A third-round United States Open men’s singles match between Alexander Zverev and Adrian Mannarino was delayed for more than two hours on Friday as government health officials and tournament officials debated whether Mannarino should be allowed to play because of his contact with another player who tested positive for the coronavirus.
“I was told there is very little chance,” Zverev said.
But the match eventually went ahead, with the fifth-seeded Zverev advancing to the fourth round with a 6-7 (4), 6-4, 6-2, 6-2 victory.
“I was just happy they let me play,” said Mannarino, a French veteran seeded No. 32.
Mannarino is part of a group of seven players who were told to sign a revised agreement with U.S. Open organizers on Sunday to remain in the tournament after the New York health authorities deemed that they had been in close contact with Benoit Paire, a French player.
Paire tested positive for the coronavirus last Saturday and was withdrawn from the U.S. Open before it began and isolated in his room at the official hotel on Long Island.
But the group of players in close contact with Paire were allowed to continue competing after signing the stricter protocol, which required them to be tested daily for the virus instead of every four days and restricted them to their rooms unless they were training or playing.
At the U.S.T.A. Billie Jean King National Tennis Center, the players were barred from all common areas open to the other players and were required to warm up and receive treatment in isolated areas.
But as Mannarino prepared to face Zverev in Louis Armstrong Stadium in a match that was not supposed to start before 2:30 p.m., he was informed by one of the ATP Tour managers that it was not certain he would be allowed to play.
Mannarino said he was told the New York state health authorities had overruled the New York City health authorities, who had approved the revised protocol that allowed him to play.
“The state took over this decision to say that I have been exposed to a positive case obviously so I should be quarantined in my room and not be able to go on the tennis court,” Mannarino said.
The United States Tennis Association declined to give details besides saying the match was delayed while a “collaborative dialogue with health officials” took place. A message seeking comment with the office of Gov. Andrew M. Cuomo of New York was not immediately returned.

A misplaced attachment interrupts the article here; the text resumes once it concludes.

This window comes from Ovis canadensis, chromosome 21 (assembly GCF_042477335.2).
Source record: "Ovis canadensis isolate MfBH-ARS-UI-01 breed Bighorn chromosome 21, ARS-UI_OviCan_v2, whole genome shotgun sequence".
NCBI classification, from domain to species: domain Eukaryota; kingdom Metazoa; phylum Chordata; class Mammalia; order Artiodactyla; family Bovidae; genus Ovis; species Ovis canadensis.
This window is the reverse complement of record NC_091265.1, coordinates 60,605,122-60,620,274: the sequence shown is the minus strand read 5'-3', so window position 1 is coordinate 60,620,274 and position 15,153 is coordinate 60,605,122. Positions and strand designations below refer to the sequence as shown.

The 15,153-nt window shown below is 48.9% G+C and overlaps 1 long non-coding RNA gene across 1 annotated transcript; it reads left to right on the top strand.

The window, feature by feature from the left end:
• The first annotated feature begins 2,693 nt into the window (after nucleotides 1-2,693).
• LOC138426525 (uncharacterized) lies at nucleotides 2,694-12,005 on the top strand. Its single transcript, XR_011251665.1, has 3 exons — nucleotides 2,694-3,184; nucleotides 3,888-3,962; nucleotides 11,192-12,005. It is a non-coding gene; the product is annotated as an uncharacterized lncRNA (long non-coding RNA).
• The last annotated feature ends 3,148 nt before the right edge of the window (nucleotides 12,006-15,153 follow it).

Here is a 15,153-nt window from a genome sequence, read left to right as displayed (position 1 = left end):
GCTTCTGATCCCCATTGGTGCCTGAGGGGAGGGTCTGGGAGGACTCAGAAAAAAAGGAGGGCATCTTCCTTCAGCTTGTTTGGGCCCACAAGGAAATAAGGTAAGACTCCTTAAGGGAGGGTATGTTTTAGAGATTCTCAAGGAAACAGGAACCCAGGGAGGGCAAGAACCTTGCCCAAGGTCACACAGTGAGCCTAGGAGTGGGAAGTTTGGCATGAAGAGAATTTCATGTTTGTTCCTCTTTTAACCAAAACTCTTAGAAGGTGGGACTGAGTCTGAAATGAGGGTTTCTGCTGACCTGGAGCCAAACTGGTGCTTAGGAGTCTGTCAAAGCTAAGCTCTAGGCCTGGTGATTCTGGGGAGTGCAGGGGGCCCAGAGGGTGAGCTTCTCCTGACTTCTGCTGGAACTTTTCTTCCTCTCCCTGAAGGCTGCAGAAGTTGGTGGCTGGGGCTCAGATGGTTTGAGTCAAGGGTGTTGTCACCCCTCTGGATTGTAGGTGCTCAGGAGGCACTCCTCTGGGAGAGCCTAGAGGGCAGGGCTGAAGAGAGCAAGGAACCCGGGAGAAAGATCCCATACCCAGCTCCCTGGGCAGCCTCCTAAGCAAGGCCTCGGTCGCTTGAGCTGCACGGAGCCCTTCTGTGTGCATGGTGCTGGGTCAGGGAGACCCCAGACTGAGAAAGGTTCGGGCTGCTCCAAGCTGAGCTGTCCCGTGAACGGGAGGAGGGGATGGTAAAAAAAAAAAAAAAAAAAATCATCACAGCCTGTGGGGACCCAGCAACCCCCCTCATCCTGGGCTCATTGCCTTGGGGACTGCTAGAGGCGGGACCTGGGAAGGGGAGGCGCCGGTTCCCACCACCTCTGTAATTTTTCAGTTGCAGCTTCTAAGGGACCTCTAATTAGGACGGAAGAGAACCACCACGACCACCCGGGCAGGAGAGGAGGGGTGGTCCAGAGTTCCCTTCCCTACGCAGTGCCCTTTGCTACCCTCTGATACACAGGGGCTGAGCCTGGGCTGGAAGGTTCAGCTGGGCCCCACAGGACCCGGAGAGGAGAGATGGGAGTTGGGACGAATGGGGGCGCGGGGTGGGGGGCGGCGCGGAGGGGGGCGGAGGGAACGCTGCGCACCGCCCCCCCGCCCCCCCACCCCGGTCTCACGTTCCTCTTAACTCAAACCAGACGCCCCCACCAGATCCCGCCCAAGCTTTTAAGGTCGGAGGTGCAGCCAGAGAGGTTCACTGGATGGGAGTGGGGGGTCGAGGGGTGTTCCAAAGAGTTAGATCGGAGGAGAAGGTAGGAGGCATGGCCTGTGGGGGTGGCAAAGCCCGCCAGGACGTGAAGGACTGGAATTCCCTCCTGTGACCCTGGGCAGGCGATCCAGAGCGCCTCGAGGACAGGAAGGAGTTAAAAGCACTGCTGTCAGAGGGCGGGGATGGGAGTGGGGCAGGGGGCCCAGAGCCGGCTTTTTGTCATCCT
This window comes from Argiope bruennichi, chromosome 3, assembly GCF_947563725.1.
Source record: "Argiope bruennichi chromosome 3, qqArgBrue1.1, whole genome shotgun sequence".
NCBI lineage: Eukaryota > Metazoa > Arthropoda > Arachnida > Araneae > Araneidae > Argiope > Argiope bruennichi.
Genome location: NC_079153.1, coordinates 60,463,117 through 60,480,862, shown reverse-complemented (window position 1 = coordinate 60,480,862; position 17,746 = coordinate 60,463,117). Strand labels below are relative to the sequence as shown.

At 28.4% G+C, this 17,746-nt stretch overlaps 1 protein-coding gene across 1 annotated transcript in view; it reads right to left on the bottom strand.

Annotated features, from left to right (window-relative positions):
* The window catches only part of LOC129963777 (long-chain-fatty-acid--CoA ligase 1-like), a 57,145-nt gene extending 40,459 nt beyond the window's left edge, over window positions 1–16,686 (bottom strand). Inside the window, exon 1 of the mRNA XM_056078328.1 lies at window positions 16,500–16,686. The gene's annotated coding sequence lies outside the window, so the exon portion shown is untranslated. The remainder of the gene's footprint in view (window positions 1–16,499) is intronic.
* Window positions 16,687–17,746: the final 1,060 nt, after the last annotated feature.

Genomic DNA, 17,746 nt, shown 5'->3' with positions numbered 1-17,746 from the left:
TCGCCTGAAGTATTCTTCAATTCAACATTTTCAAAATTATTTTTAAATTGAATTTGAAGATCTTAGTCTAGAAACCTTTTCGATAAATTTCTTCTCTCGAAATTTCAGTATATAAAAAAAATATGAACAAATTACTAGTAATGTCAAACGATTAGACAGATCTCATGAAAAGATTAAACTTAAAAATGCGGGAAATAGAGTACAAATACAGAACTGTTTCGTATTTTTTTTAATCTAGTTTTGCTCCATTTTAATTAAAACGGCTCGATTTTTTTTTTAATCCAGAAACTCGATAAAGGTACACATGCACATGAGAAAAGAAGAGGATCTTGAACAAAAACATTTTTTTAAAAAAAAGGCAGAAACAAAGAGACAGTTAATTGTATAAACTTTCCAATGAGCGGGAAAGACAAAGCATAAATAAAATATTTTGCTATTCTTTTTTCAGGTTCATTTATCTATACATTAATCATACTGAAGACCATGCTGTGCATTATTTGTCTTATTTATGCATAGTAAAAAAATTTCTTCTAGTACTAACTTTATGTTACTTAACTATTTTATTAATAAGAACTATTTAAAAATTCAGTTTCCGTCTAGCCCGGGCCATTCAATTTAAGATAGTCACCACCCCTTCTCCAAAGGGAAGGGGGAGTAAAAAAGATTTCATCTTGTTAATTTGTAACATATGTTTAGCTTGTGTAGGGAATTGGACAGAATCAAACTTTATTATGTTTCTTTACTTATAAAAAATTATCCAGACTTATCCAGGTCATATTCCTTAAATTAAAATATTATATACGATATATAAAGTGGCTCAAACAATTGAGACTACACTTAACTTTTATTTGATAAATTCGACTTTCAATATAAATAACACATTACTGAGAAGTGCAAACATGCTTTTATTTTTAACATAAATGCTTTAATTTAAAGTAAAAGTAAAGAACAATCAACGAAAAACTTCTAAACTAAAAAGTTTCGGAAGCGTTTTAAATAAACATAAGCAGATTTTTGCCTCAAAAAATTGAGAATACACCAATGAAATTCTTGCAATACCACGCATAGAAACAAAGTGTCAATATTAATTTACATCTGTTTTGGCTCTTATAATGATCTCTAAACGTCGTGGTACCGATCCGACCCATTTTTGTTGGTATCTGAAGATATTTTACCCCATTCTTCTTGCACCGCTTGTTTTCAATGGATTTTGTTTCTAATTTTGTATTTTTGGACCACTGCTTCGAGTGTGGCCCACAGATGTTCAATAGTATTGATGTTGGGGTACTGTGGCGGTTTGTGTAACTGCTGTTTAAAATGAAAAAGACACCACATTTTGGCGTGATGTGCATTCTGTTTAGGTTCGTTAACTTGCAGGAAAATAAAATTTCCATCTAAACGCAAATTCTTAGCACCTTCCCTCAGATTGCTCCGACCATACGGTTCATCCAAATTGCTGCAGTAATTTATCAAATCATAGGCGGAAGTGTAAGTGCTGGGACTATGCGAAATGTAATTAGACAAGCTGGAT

A person familiar with the situation, speaking on the condition of anonymity because officials declined to release details, said that health officials raised questions about whether Mannarino should play.
Mannarino handed his coach Tom Jomby his cellphone and told him to follow the updates so he could eat and remain focused on playing his match.
“I said if I have the right to go on court, all the better, and I’ll go and give it my all, and if not, that’s the decision and we should accept it,” he said.
Novak Djokovic, the world No. 1, said he tried to help Mannarino, trying unsuccessfully to reach Cuomo.
“I understood he was the only one that could actually make the decision to revert the decision that Mannarino was withdrawn,” said Djokovic after reaching the fourth round with a 6-3, 6-3, 6-1 victory over Jan-Lennard Struff.
At approximately 4:30 p.m., Mannarino was informed that he should be ready to go on the court at 5 p.m.
“I went into my bubble, pardon the pun, and went on court to defend my chances,” he said. “It was not an easy match, especially in these conditions, but I was all in, and I faced someone better than me today.”
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Zverev said the delay and uncertainty caused him some problems: his rackets had been strung with a higher tension in anticipation of playing in the full heat of the day. But he agreed to the delay, which he was not required to do.